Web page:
Southampton have a good squad right now, playing at a very high standard. But, do they have the depth of squad to sustain such a level through until May? The biggest killer of these heir apparent teams to the top four throne is the ability to sustain the consistent level of performance for an extended period like the seasoned pros of the Champions League place chase can. Everton last year were an incredible team to watch on their day, over the years how many teams have gone to the Emirates and dominated possession like they did? However, even they slipped enough at key times to allow Arsenal to show their experience and claim their spot. Are Southampton any different? If they were to sustain injuries to their key men early this season in Pelle and Tadic, how far is their pool of resources? Shane Long was a big money signing in the summer capable of working the frontline in a tireless fashion. Steven Davis could play creator should there be an absence for Tadic. Nothing against Long and Davis, they are extremely talented Premier League footballers, but they aren’t players that get you Champions League football. This being said they have a certain degree of depth from the midfield forward that is more than capable of plugging gaps through the season when needed. The importance of retaining the services of Morgan Schneiderlin at the base of the midfield cannot be stressed enough, coupled with players like Wanyama, Cork, Davis, Ward-Prowse, Mane etc. There are options there for the Saints in midfield and the return of Jay Rodriguez from injury will feel like a new strikers being signed to take the pressure of Graziano Pelle.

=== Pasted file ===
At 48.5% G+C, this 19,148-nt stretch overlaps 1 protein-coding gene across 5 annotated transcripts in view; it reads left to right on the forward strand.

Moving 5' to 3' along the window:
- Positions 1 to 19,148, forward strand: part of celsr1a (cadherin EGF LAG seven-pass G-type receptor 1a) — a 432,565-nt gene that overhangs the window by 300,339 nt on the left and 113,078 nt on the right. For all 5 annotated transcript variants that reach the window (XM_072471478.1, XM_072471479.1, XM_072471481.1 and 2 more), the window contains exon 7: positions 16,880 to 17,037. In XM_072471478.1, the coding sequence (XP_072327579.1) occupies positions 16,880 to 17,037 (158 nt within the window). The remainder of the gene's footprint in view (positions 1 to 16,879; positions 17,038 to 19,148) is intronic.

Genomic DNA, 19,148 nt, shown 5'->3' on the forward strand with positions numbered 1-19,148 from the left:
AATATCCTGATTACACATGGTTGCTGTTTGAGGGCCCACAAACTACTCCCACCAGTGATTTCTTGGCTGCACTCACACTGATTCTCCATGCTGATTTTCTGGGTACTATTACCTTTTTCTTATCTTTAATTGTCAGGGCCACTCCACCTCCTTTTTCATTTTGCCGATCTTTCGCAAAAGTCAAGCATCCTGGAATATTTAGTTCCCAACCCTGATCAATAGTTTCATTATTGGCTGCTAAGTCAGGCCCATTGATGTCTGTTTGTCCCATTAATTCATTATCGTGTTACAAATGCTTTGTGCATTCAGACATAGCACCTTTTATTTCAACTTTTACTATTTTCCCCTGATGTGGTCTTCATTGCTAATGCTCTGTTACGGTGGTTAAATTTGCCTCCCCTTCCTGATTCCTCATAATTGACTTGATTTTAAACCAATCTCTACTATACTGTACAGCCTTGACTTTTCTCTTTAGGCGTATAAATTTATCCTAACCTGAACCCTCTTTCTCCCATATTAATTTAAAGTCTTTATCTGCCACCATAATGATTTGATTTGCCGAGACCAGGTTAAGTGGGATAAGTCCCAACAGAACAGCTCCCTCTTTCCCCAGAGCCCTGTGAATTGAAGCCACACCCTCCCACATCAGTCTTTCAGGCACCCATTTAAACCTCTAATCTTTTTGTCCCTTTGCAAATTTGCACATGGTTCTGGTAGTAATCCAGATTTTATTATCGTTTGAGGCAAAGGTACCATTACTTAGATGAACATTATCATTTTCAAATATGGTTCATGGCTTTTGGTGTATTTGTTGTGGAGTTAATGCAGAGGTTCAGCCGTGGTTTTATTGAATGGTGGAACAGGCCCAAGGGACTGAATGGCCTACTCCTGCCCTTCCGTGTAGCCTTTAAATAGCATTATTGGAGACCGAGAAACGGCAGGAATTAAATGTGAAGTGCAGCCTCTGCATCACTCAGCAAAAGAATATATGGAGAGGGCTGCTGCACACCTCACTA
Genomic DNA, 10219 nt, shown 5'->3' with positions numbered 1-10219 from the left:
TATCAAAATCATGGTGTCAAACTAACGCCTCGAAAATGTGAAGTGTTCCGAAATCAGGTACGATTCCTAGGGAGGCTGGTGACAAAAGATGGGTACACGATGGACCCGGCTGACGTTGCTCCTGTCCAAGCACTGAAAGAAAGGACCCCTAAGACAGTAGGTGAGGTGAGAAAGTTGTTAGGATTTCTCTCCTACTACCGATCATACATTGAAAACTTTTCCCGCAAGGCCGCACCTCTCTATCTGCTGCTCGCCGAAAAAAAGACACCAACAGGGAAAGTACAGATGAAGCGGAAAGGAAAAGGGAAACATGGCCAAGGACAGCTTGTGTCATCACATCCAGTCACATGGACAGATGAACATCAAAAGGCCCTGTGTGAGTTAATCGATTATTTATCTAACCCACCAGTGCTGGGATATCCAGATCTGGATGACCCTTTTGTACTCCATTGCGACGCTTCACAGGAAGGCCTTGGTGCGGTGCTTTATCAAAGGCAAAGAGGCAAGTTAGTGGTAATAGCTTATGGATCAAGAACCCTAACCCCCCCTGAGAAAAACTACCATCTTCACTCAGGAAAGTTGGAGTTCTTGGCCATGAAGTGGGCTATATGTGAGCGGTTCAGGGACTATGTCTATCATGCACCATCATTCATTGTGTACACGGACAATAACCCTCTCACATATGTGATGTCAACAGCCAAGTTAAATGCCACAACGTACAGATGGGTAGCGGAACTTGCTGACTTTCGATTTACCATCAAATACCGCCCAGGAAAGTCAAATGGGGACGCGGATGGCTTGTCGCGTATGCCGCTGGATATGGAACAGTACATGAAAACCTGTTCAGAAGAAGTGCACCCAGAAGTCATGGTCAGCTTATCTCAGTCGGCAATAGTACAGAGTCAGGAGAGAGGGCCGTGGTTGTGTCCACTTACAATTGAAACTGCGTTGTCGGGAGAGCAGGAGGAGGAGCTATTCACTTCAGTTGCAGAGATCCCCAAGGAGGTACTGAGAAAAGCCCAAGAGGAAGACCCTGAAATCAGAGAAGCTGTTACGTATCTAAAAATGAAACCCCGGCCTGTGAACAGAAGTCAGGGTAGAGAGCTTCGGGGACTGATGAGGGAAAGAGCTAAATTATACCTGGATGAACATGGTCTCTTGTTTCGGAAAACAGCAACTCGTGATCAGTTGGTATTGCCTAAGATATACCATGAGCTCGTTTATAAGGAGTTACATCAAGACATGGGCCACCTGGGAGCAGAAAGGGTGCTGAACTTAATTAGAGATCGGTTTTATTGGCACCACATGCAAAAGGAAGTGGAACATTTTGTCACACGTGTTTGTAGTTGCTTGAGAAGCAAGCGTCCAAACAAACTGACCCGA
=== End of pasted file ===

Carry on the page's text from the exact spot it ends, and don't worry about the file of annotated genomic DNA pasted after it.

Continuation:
The biggest problems to be faced for Southampton will be in defence. They currently hold the best defensive record in the league only conceding 5 goals so far this season, 3 less than both Chelsea and Man City. Maintaining a defensive record of that standard through the season is no easy task. In Fraser Forster they have a top keeper, an England international with plenty of Champions League experience from his years with Celtic. Ryan Bertrand is a loan signing at the club and he seems to be playing his best football with the Saints. Toby Alderweireld was a Champions League finalist and La Liga winner last season, Nathaniel Clyne is showing form that makes me question why Callum Chambers got the big move from right back this summer and not him and Jose Fonte has stepped up in the past two seasons to become team captain and earn a Portugal call up. That’s a solid defensive line. Its depth behind it is what could worry Southampton. Maya Yoshida and Florin Gardos are able centre-backs, while the cover in the full-back positions will come from youth players at the club such as Matt Targett. Admiteddly a policy that has been implemented to succeed over the years by Southampton considering they just sold two young full-backs for a near combined £40 million. The high level of performance needed from a defence to become one of the best teams in the Premier League is immense; but lack of cover in defensive positions can be fatal to a clubs’ ambitions. Man United are displaying that this season, they have numbers at the back but the lack of quality is what is crippling their hopes of a return to Europe’s elite competition. A few injuries in key positions will be the making of Southampton. It would be interesting if they were thrown a curve ball like that earlier in the season rather than later, letting us see how they cope with a loss and also giving them ample time to recover before the seasons end.